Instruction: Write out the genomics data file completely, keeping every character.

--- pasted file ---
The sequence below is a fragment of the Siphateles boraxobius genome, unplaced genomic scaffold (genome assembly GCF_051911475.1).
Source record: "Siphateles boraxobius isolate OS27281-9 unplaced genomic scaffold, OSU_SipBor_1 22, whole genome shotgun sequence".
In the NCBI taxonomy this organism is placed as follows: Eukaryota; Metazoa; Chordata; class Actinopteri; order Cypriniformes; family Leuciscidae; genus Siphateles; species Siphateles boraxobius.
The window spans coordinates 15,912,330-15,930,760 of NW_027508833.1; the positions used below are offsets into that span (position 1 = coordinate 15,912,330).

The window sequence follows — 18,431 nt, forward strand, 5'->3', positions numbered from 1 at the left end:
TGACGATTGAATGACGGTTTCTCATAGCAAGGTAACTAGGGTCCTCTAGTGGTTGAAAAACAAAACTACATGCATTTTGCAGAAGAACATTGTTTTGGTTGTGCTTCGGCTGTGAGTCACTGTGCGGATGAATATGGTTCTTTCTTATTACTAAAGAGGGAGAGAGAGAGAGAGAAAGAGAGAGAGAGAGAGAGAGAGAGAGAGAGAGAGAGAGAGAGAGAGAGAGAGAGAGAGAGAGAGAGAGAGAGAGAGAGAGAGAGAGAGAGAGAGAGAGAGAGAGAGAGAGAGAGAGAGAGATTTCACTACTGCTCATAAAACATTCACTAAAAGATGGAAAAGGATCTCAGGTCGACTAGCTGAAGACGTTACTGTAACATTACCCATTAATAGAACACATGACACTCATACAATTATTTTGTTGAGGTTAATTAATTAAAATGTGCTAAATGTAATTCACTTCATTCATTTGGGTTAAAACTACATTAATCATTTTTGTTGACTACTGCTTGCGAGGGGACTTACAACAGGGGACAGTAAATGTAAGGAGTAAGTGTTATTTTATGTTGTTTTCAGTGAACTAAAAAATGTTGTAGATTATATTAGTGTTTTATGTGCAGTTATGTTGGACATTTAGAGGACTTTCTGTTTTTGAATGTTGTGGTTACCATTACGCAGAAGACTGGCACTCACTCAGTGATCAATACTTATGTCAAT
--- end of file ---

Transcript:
The sequence below is a fragment of the Siphateles boraxobius genome, unplaced genomic scaffold (genome assembly GCF_051911475.1).
Source record: "Siphateles boraxobius isolate OS27281-9 unplaced genomic scaffold, OSU_SipBor_1 22, whole genome shotgun sequence".
In the NCBI taxonomy this organism is placed as follows: Eukaryota; Metazoa; Chordata; class Actinopteri; order Cypriniformes; family Leuciscidae; genus Siphateles; species Siphateles boraxobius.
The window spans coordinates 15,912,330-15,930,760 of NW_027508833.1; the positions used below are offsets into that span (position 1 = coordinate 15,912,330).

The window sequence follows — 18,431 nt, forward strand, 5'->3', positions numbered from 1 at the left end:
TGACGATTGAATGACGGTTTCTCATAGCAAGGTAACTAGGGTCCTCTAGTGGTTGAAAAACAAAACTACATGCATTTTGCAGAAGAACATTGTTTTGGTTGTGCTTCGGCTGTGAGTCACTGTGCGGATGAATATGGTTCTTTCTTATTACTAAAGAGGGAGAGAGAGAGAGAGAAAGAGAGAGAGAGAGAGAGAGAGAGAGAGAGAGAGAGAGAGAGAGAGAGAGAGAGAGAGAGAGAGAGAGAGAGAGAGAGAGAGAGAGAGAGAGAGAGAGAGAGAGAGAGAGAGAGAGAGAGATTTCACTACTGCTCATAAAACATTCACTAAAAGATGGAAAAGGATCTCAGGTCGACTAGCTGAAGACGTTACTGTAACATTACCCATTAATAGAACACATGACACTCATACAATTATTTTGTTGAGGTTAATTAATTAAAATGTGCTAAATGTAATTCACTTCATTCATTTGGGTTAAAACTACATTAATCATTTTTGTTGACTACTGCTTGCGAGGGGACTTACAACAGGGGACAGTAAATGTAAGGAGTAAGTGTTATTTTATGTTGTTTTCAGTGAACTAAAAAATGTTGTAGATTATATTAGTGTTTTATGTGCAGTTATGTTGGACATTTAGAGGACTTTCTGTTTTTGAATGTTGTGGTTACCATTACGCAGAAGACTGGCACTCACTCAGTGATCAATACTTATGTCAAT